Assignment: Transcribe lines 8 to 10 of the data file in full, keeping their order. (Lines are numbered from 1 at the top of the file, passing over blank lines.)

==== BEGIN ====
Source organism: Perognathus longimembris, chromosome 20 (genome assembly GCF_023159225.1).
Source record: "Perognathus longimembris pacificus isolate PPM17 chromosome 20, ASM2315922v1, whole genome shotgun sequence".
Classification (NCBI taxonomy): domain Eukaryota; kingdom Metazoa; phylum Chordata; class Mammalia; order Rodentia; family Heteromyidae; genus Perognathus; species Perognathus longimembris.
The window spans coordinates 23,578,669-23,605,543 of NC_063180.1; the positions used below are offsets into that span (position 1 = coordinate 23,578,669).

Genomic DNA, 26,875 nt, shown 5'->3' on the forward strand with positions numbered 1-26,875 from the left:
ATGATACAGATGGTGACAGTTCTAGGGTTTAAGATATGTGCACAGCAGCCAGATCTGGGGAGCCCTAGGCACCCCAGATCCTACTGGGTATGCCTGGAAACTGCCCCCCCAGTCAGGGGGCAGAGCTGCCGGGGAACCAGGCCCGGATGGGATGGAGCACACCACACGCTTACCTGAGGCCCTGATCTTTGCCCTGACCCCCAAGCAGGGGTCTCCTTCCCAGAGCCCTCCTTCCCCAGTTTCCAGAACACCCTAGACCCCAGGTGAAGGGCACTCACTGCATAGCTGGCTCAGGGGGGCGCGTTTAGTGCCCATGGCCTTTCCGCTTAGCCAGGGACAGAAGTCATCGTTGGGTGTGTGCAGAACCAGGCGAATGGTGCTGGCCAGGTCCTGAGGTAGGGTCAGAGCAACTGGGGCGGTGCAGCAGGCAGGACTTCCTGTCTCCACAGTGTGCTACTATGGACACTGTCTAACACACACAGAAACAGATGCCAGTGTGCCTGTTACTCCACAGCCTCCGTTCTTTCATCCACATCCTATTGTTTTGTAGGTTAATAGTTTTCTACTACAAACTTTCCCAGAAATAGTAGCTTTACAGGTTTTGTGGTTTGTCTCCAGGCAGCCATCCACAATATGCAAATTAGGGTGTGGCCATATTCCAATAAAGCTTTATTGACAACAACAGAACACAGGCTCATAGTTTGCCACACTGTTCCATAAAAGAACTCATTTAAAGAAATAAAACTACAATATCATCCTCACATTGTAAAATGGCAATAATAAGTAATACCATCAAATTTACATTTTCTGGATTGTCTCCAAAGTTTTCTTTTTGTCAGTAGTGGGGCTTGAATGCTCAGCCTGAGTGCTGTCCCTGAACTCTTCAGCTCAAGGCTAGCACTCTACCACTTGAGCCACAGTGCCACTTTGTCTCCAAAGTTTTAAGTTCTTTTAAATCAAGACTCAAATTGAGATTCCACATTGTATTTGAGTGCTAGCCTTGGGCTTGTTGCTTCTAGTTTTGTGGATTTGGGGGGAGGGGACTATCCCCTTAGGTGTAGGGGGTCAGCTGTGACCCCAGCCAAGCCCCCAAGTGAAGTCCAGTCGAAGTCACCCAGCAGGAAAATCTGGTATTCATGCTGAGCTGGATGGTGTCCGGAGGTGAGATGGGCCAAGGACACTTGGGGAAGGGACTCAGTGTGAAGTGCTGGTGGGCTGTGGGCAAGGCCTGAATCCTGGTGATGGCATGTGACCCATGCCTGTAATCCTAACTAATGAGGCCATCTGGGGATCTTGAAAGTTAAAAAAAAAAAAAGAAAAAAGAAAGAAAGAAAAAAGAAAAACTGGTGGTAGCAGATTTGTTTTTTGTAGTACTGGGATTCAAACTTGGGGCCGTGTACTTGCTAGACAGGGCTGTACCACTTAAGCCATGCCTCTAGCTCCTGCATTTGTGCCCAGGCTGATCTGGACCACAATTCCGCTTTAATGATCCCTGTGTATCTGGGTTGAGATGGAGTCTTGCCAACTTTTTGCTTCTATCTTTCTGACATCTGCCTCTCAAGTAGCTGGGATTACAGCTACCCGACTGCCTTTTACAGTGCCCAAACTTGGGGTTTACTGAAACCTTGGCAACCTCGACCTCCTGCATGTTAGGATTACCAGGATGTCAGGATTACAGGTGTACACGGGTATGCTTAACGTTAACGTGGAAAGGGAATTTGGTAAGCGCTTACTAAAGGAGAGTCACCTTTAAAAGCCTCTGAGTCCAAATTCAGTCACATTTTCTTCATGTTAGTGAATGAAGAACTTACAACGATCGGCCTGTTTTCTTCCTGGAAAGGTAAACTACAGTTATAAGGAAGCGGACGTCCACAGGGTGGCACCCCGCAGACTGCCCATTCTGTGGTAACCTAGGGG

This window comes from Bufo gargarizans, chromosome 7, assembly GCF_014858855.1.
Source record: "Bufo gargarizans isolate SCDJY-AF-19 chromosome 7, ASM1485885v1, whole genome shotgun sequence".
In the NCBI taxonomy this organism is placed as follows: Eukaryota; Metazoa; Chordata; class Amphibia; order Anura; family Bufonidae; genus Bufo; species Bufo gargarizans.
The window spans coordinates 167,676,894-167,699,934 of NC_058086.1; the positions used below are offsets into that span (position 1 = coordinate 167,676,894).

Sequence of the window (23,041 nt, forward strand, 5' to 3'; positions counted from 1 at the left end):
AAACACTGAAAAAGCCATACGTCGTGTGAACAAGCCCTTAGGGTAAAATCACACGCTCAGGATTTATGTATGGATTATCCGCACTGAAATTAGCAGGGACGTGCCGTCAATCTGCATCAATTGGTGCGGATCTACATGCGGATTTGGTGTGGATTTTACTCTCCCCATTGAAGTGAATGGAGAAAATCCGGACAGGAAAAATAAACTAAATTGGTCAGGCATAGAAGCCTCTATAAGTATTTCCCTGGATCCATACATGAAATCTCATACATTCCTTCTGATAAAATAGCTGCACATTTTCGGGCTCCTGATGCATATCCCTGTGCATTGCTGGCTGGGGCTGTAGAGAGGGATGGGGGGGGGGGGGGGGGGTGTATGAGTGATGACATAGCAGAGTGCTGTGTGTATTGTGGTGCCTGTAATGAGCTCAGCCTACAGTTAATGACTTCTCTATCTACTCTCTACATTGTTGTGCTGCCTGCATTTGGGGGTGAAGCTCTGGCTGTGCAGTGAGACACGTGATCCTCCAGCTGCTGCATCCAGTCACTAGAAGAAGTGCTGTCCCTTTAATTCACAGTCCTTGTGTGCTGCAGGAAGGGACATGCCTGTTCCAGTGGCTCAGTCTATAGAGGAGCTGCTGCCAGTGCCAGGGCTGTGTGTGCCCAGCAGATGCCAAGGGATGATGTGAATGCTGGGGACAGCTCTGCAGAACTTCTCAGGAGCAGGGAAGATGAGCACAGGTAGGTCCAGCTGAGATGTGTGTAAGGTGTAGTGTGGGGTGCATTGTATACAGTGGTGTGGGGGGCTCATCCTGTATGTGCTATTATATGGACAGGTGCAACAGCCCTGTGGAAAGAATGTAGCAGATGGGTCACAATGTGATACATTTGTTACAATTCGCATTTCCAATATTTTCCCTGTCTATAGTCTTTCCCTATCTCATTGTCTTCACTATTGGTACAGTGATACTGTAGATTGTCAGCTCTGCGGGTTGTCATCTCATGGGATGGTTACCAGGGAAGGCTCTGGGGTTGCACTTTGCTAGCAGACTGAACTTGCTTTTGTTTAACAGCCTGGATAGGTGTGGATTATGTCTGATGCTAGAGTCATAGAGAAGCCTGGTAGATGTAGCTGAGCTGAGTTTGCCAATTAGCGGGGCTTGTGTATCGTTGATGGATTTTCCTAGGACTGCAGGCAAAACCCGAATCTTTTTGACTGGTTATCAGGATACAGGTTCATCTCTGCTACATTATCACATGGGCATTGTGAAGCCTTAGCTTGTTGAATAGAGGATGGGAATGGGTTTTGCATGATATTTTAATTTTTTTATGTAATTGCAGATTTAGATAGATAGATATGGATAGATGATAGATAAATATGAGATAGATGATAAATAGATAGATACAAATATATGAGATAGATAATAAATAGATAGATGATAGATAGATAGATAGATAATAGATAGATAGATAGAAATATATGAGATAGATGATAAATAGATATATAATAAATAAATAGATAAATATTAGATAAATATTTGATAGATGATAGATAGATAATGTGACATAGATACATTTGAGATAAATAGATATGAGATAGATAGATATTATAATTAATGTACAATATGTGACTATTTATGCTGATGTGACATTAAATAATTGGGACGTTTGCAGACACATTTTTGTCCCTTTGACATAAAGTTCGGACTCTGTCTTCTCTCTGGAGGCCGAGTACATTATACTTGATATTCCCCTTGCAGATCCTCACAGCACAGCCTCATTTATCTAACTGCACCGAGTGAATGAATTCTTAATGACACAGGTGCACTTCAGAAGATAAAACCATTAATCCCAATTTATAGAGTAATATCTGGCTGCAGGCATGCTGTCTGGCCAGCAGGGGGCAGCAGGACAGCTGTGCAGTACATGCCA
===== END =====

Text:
Source record: "Bufo gargarizans isolate SCDJY-AF-19 chromosome 7, ASM1485885v1, whole genome shotgun sequence".
In the NCBI taxonomy this organism is placed as follows: Eukaryota; Metazoa; Chordata; class Amphibia; order Anura; family Bufonidae; genus Bufo; species Bufo gargarizans.
The window spans coordinates 167,676,894-167,699,934 of NC_058086.1; the positions used below are offsets into that span (position 1 = coordinate 167,676,894).